But I ran afoul of the station’s witless management, a fear-driven fiefdom headed by a Napoleonic jerk. Now, of course, the station is a shadow even of its former mediocre self, with canned background music dominating its playlist. Even that Top-100 rotation would be preferable now!

Today we’ve got more music and information than ever before a modem’s-distance away. You can learn that core repertory far more easily than I did. But can it ever be as appealing? Are the distractions too great?

I speak as one who clings to a distant memory, of a summer evening in 1969, not long after a moon landing convinced us that anything was possible. It’s after dinner; the sky is still light. I’m straddling my Schwinn, one foot propped on the lower rail of the fence in front of my house, and I’m tuning my transistor radio’s dial.

It’s the slow introduction of Mozart’s “Prague” Symphony that I hear. Already I know what to expect, and I push off to pedal as the Adagio gives way to the merry Allegro. One hand on the handlebar, the other to my ear, I paint the scene with this music. I couldn’t be happier.


Mary F said...

Nice piece! Loved the photo, as well. And remembering Robert J.! And I was particularly drawn to what you had to say about the radio station in Schenectady. I worked there for several years before they fired the entire on-air staff. Nowadays I listen to European broadcasters on iTunes, a godsend, if you ask me. Although, in an ominous development, RNW, Radio Netherlands Worldwide, has discontinued its classical music service.

BobWen said...

I too fondly remember WJZZ, both the top 60 in mono and the top 100 in stereo. It was a great starting point (along with WALK's "Masterworks Of Music every night from 10 PM to Midnight) but I eventually migrated to WQXR and WNCN to fill out my repertory). I even visited both their studios in downtown Bridgeport, and the control center on Pleasure Beach where I just drove up, looked through the building's screen door and was let right in to see the twin WICC and WJZZ transmitters and tape machines. For WJZZ, the twn 10 1/2" reel machines sat side by side and beamed their signal via twin microwave setups to the Booth Hill FM transmitter in Trumbull.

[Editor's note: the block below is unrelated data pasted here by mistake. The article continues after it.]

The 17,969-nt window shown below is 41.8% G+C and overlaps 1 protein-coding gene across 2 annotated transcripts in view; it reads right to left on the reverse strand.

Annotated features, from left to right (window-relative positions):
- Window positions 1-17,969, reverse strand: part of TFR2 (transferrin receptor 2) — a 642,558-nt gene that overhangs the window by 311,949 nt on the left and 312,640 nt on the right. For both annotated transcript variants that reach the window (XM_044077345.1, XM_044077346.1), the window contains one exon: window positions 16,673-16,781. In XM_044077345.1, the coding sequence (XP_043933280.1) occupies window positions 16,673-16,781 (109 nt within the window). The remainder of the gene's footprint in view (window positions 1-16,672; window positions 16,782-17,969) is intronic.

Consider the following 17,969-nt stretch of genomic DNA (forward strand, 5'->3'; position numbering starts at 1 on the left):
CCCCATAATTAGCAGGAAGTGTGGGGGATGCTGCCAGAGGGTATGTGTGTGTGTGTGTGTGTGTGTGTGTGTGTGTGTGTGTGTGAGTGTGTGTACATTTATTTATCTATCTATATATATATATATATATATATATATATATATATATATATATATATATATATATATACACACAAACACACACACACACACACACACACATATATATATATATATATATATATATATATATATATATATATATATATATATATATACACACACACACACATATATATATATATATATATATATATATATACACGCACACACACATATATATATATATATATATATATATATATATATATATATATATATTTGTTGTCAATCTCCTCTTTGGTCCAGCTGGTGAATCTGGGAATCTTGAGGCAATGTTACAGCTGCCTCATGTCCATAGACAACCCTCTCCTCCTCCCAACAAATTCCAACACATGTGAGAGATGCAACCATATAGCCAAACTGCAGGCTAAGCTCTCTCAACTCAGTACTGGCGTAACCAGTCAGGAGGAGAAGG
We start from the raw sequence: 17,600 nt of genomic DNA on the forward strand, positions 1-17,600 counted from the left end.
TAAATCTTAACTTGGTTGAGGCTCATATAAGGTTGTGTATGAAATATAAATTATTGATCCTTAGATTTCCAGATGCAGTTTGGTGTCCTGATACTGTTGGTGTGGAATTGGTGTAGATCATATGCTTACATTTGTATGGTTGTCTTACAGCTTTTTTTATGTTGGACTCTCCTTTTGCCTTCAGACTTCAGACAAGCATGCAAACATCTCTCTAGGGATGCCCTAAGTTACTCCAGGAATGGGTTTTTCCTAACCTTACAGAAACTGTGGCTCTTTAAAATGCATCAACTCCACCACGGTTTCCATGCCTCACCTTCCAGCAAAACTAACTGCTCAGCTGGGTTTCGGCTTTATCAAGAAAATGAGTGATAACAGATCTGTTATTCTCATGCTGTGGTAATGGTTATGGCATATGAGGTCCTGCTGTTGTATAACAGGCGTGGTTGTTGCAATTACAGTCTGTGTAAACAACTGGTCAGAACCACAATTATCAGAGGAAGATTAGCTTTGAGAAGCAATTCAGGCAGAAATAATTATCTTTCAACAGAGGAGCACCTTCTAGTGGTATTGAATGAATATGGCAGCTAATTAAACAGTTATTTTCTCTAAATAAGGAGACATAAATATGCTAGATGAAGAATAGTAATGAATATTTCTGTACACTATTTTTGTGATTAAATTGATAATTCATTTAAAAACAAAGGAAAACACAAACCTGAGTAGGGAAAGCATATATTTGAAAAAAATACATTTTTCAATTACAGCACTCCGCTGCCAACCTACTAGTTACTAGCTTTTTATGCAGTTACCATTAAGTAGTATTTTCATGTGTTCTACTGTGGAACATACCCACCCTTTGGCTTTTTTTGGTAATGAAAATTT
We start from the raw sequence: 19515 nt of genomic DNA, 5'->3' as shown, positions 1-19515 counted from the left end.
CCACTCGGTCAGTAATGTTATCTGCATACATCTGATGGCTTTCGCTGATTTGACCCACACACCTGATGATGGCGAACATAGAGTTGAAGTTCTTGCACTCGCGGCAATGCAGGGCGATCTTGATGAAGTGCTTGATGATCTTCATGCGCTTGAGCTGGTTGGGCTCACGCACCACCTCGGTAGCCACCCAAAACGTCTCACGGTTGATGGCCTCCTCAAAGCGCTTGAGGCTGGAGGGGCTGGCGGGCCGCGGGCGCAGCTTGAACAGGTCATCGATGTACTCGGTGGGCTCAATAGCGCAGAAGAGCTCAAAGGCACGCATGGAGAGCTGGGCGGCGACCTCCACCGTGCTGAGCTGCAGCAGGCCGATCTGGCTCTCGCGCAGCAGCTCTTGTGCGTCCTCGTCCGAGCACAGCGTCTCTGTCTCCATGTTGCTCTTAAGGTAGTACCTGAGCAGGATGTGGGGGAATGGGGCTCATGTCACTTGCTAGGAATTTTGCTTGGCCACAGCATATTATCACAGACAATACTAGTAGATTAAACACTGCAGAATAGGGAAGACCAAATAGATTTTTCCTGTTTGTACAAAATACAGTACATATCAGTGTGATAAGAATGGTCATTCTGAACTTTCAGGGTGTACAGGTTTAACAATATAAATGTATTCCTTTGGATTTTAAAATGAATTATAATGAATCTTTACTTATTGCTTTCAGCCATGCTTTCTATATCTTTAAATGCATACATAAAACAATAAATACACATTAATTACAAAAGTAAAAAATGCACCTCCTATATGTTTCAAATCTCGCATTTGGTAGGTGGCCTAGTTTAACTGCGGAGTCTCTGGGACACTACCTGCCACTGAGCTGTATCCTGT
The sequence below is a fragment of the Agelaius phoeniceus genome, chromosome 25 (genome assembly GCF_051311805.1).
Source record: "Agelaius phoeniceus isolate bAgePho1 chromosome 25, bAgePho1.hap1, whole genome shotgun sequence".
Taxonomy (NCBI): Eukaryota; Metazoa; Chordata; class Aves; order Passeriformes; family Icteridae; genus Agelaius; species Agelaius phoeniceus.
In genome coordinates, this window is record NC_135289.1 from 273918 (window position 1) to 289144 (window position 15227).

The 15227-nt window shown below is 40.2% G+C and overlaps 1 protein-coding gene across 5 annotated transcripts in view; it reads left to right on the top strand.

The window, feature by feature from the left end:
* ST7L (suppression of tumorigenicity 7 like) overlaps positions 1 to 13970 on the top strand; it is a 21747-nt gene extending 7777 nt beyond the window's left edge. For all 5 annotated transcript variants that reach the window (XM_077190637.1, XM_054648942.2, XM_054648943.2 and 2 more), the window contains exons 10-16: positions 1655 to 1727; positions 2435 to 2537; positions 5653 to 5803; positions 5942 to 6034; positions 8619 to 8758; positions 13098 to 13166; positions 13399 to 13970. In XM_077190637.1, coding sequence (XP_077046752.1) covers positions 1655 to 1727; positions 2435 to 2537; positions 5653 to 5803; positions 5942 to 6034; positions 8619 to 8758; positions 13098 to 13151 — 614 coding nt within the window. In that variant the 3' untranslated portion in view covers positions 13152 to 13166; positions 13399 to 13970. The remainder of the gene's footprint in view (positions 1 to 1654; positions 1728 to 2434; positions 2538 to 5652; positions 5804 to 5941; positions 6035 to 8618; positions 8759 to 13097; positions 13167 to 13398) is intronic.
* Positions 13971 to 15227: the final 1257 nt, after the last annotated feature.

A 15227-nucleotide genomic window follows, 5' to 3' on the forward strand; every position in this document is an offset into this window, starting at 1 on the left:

I agree that the concept was short-sighted and very limiting, but majority share holder Ken Cooper was always looking for the cheapest way to run a broadcasting operation. For WJZZ this was having everything on tape (canned) and paying the WICC engineer a little extra to rewind and cue up the next tape every 80 minutes or so. Later, Cooper even tried the idea of taking Channel 43 (The failed WICC UHF TV station) and pointing a camera at a stock ticker to broadcast Wall Street trades and prices all day with a music background, and 1 engineer to oversee everything. The FCC had a rule back then that audio and video of any TV station had to match, so they shut that down rather quickly.
Still, I love the memories this post brought back. If only WJZZ could have found advertisers for either their Jazz or Classical formats, things might have been different. In some ways, all 3 stations (including CH 43) were ahead of their time... way ahead!

CCCCppppCCppp said...

There was also opera on the weekends. Maybe Saturday only.
I was a teen living near Port Jefferson, LI, it expanded my horizons, even though I never heard all the pieces. My list was never complete.
Eventually I admitted it was a stupid concept, although I benefitted from it. My parents had only 4 good classical records, 2 of Beethoven piano sonatas and 2 of Tchaikovsky, along with some mediocre performances of Schubert & Wagner from some series.
So "Mathis der maler" was strange and wonderful & the reason I looked up WJZZ today.

BobWen said...

I can also recall the station's transition to stereo. I was working in my basement grinding a telescope mirror for my amateur astronomy hobby, and WJZZ ("The Top 60") was always on to help pass the time. Around August of 1966, they started inserting an announcement between selections that went pretty much like this: "Over the past several months, WJZZ has been consulting with conductors, concert hall managers and record dealers. Soon WJZZ will become 'The Top 100,' the 100 most popular classical performances in stereo." One afternoon in October or November 1966, a selection finished with Chris Glenn's out-tro and the station went silent for about one minute. Then Glenn's voice came back, now a bit louder with: "WJZZ presents, The Top 100. The 100 most popular classical performances." ...and that was it until the station changed call letters and went "easy listening" about 3 years later.